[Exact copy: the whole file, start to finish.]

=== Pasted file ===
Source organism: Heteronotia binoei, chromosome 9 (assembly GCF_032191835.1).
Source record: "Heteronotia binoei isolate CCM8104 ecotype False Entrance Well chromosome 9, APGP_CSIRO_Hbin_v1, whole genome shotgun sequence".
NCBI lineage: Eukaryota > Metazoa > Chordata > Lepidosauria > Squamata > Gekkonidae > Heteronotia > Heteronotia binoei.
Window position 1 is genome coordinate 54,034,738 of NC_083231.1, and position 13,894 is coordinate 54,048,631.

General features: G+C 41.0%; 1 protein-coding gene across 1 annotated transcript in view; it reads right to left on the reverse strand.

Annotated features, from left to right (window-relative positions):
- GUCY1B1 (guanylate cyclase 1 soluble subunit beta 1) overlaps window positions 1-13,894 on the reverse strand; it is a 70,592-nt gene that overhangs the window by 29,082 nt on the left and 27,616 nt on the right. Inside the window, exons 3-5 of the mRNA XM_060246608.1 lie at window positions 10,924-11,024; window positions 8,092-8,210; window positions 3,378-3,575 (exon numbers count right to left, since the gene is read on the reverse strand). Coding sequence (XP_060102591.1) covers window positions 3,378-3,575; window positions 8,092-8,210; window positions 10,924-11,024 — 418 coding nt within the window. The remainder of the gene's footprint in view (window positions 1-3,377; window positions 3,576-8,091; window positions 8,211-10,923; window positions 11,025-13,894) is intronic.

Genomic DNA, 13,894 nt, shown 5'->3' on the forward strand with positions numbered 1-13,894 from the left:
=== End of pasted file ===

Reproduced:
Source organism: Heteronotia binoei, chromosome 9 (assembly GCF_032191835.1).
Source record: "Heteronotia binoei isolate CCM8104 ecotype False Entrance Well chromosome 9, APGP_CSIRO_Hbin_v1, whole genome shotgun sequence".
NCBI lineage: Eukaryota > Metazoa > Chordata > Lepidosauria > Squamata > Gekkonidae > Heteronotia > Heteronotia binoei.
Window position 1 is genome coordinate 54,034,738 of NC_083231.1, and position 13,894 is coordinate 54,048,631.

General features: G+C 41.0%; 1 protein-coding gene across 1 annotated transcript in view; it reads right to left on the reverse strand.

Annotated features, from left to right (window-relative positions):
- GUCY1B1 (guanylate cyclase 1 soluble subunit beta 1) overlaps window positions 1-13,894 on the reverse strand; it is a 70,592-nt gene that overhangs the window by 29,082 nt on the left and 27,616 nt on the right. Inside the window, exons 3-5 of the mRNA XM_060246608.1 lie at window positions 10,924-11,024; window positions 8,092-8,210; window positions 3,378-3,575 (exon numbers count right to left, since the gene is read on the reverse strand). Coding sequence (XP_060102591.1) covers window positions 3,378-3,575; window positions 8,092-8,210; window positions 10,924-11,024 — 418 coding nt within the window. The remainder of the gene's footprint in view (window positions 1-3,377; window positions 3,576-8,091; window positions 8,211-10,923; window positions 11,025-13,894) is intronic.

Genomic DNA, 13,894 nt, shown 5'->3' on the forward strand with positions numbered 1-13,894 from the left: